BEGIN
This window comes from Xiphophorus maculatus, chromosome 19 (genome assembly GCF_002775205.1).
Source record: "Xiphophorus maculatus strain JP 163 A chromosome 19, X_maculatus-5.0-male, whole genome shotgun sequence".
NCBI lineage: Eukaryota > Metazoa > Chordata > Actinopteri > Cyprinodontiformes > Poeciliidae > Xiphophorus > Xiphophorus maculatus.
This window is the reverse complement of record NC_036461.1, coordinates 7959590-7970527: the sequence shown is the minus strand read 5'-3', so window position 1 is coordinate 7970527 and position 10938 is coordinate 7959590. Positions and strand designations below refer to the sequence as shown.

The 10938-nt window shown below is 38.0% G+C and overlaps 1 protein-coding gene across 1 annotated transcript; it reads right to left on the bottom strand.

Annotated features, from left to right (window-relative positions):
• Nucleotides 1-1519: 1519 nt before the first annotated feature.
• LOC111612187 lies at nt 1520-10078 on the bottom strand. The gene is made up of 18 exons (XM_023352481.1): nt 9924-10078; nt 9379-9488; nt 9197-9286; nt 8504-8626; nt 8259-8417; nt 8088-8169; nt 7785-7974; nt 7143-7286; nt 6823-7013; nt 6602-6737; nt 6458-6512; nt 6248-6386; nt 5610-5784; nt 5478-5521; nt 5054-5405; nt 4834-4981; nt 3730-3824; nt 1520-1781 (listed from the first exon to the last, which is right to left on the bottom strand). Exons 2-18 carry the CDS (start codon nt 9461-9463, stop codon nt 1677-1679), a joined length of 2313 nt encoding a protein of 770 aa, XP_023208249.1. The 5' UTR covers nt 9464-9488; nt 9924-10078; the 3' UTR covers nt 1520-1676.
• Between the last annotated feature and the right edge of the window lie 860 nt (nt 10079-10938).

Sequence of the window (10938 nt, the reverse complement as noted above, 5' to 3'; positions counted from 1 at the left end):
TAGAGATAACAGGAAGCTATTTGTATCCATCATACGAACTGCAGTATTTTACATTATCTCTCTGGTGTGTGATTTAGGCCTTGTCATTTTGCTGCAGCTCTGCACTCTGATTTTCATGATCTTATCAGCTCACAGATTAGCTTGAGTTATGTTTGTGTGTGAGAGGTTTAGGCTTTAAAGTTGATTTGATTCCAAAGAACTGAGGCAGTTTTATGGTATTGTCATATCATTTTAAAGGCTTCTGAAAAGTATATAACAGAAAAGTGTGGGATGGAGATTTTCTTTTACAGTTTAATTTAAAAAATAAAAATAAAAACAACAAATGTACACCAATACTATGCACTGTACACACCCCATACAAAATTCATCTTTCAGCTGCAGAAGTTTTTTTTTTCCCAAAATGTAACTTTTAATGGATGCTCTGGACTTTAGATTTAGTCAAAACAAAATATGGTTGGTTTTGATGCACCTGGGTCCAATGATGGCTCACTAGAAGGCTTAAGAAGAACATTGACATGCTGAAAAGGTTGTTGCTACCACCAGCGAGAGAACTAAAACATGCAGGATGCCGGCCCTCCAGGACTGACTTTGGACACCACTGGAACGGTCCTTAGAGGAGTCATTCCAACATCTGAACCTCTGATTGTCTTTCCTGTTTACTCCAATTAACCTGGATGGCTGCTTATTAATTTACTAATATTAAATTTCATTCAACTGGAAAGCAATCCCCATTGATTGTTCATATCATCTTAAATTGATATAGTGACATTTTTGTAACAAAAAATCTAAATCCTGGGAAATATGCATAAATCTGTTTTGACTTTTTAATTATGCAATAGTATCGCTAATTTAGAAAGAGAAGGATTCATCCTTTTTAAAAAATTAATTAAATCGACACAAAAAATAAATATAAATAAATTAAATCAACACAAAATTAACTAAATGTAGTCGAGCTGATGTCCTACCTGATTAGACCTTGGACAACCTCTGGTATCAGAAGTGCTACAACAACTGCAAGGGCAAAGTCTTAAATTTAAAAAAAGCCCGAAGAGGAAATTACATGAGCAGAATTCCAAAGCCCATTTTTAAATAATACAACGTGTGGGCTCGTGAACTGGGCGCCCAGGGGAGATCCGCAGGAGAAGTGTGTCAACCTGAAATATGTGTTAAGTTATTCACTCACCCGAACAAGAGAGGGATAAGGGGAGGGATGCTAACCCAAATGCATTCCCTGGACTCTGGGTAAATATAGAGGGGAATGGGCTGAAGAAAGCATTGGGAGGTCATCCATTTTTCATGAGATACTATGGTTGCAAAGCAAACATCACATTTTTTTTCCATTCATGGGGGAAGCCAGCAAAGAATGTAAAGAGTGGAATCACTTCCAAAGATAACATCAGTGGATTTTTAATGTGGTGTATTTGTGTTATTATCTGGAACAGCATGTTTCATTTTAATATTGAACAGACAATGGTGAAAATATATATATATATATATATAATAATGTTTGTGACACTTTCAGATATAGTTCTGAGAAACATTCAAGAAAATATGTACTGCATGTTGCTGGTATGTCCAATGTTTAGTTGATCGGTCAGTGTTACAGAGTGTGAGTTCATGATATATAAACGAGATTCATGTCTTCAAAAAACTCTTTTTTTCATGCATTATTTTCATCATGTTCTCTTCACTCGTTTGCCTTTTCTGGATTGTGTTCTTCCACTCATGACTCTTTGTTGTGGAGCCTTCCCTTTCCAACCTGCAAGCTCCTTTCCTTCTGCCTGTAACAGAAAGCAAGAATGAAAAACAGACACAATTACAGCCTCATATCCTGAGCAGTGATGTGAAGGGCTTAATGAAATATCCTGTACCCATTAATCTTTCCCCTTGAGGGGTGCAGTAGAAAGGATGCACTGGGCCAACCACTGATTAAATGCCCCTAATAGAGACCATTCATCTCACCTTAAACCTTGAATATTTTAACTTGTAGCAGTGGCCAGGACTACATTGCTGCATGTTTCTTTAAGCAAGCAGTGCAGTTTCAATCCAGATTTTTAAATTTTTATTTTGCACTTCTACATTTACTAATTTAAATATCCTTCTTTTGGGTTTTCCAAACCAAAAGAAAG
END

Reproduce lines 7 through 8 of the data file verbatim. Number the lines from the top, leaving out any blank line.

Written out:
• Nucleotides 1-1519: 1519 nt before the first annotated feature.
• LOC111612187 lies at nt 1520-10078 on the bottom strand. The gene is made up of 18 exons (XM_023352481.1): nt 9924-10078; nt 9379-9488; nt 9197-9286; nt 8504-8626; nt 8259-8417; nt 8088-8169; nt 7785-7974; nt 7143-7286; nt 6823-7013; nt 6602-6737; nt 6458-6512; nt 6248-6386; nt 5610-5784; nt 5478-5521; nt 5054-5405; nt 4834-4981; nt 3730-3824; nt 1520-1781 (listed from the first exon to the last, which is right to left on the bottom strand). Exons 2-18 carry the CDS (start codon nt 9461-9463, stop codon nt 1677-1679), a joined length of 2313 nt encoding a protein of 770 aa, XP_023208249.1. The 5' UTR covers nt 9464-9488; nt 9924-10078; the 3' UTR covers nt 1520-1676.